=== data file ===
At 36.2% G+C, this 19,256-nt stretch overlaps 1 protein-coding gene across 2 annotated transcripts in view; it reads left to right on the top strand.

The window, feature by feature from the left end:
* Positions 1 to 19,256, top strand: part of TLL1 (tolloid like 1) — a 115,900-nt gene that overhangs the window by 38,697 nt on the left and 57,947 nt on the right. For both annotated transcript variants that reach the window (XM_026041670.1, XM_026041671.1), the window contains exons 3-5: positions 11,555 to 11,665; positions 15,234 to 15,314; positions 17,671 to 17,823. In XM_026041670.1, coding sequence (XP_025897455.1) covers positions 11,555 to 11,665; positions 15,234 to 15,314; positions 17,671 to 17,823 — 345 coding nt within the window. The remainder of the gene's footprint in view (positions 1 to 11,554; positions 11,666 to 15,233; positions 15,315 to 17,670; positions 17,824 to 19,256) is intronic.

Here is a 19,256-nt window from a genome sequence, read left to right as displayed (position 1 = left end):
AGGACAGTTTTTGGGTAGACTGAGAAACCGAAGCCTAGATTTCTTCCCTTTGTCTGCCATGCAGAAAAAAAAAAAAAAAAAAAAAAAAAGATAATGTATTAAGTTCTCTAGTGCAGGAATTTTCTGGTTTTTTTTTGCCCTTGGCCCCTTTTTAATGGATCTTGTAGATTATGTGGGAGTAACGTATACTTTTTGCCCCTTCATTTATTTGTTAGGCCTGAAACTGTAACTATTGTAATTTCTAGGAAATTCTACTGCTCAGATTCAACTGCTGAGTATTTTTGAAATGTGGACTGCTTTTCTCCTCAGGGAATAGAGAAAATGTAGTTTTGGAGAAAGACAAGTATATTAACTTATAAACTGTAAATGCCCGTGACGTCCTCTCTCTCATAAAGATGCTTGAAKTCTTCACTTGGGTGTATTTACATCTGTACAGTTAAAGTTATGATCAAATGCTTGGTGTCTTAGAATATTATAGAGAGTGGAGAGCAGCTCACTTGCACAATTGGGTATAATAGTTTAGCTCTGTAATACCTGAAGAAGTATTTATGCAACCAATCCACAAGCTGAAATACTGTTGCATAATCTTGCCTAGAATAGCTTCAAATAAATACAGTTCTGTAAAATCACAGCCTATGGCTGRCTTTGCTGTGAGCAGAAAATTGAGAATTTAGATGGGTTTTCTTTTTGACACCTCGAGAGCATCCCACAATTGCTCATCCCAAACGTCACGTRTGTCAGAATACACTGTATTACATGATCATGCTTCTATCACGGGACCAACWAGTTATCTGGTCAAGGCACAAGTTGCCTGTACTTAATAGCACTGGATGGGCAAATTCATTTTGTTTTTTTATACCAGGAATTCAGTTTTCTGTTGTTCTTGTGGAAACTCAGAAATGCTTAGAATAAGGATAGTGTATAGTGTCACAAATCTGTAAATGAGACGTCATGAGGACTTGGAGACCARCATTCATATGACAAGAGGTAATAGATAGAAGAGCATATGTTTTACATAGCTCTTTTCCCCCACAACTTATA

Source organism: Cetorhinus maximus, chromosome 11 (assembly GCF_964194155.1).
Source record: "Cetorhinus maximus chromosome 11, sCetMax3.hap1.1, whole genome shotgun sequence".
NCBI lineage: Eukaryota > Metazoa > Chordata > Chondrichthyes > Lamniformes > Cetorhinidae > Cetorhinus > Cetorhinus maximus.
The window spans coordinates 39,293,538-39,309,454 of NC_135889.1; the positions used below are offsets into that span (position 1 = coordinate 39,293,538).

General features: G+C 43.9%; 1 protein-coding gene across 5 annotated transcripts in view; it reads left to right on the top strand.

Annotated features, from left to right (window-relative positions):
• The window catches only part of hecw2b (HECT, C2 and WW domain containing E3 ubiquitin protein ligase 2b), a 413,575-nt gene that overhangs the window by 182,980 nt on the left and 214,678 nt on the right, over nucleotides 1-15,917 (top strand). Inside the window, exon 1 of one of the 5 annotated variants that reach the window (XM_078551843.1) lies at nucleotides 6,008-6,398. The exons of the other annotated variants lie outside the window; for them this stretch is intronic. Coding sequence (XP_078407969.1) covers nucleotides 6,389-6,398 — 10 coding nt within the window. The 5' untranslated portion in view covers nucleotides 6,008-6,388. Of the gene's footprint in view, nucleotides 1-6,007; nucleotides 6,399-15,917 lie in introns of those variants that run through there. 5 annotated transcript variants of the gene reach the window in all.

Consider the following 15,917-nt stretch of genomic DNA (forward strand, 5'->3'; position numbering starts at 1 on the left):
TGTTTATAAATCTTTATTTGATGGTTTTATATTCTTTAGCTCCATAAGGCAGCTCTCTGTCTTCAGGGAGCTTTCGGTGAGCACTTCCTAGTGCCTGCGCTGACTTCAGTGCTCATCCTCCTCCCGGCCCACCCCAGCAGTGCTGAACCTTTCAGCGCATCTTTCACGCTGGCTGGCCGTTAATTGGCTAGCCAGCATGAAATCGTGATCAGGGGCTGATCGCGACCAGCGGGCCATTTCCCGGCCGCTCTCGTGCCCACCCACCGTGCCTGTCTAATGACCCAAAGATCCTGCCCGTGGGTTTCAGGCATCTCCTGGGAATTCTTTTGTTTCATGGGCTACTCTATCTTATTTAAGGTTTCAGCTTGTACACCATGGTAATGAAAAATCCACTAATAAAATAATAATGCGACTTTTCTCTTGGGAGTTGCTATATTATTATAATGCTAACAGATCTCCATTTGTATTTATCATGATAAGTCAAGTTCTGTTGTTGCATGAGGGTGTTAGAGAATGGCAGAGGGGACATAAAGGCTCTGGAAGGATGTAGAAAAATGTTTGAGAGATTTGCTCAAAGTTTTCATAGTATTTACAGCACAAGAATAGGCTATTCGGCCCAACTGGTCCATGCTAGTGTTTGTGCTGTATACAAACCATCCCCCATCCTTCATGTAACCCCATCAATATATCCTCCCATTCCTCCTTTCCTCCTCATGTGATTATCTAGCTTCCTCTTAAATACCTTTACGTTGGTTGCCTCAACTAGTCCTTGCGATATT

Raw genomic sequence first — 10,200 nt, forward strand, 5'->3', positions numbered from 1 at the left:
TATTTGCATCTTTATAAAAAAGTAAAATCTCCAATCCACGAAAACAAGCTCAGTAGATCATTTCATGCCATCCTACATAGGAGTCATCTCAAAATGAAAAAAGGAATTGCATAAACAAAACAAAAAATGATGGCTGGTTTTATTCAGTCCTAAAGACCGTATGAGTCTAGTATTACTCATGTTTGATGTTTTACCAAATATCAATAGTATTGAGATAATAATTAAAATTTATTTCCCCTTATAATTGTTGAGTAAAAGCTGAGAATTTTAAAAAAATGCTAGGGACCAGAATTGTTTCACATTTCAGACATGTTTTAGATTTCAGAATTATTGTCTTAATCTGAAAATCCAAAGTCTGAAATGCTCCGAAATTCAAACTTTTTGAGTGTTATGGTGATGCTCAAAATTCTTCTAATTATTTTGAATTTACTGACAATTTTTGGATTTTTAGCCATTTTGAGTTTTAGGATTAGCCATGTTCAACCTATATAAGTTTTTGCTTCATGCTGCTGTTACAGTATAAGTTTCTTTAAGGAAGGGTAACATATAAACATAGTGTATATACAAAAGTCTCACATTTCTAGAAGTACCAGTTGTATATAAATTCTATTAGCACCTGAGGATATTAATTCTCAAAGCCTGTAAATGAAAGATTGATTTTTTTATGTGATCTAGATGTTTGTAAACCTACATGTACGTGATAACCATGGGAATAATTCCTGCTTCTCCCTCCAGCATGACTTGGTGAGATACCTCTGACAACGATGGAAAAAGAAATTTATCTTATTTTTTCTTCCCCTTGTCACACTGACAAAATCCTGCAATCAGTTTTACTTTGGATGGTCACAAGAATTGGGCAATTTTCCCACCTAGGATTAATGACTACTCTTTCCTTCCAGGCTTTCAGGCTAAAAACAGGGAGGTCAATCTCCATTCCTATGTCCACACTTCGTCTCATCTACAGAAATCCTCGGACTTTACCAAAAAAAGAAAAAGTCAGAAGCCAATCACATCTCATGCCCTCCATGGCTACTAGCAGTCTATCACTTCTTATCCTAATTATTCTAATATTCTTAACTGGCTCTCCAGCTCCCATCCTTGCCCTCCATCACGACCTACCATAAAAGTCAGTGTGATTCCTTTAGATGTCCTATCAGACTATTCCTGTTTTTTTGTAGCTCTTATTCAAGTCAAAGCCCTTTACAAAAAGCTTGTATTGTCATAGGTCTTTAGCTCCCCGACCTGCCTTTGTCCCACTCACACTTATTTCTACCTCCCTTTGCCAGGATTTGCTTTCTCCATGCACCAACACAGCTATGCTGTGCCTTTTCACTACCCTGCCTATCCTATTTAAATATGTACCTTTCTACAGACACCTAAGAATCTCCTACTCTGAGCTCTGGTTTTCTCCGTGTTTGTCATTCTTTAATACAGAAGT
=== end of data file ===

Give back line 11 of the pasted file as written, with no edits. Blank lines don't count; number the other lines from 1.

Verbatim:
Annotated features, from left to right (window-relative positions):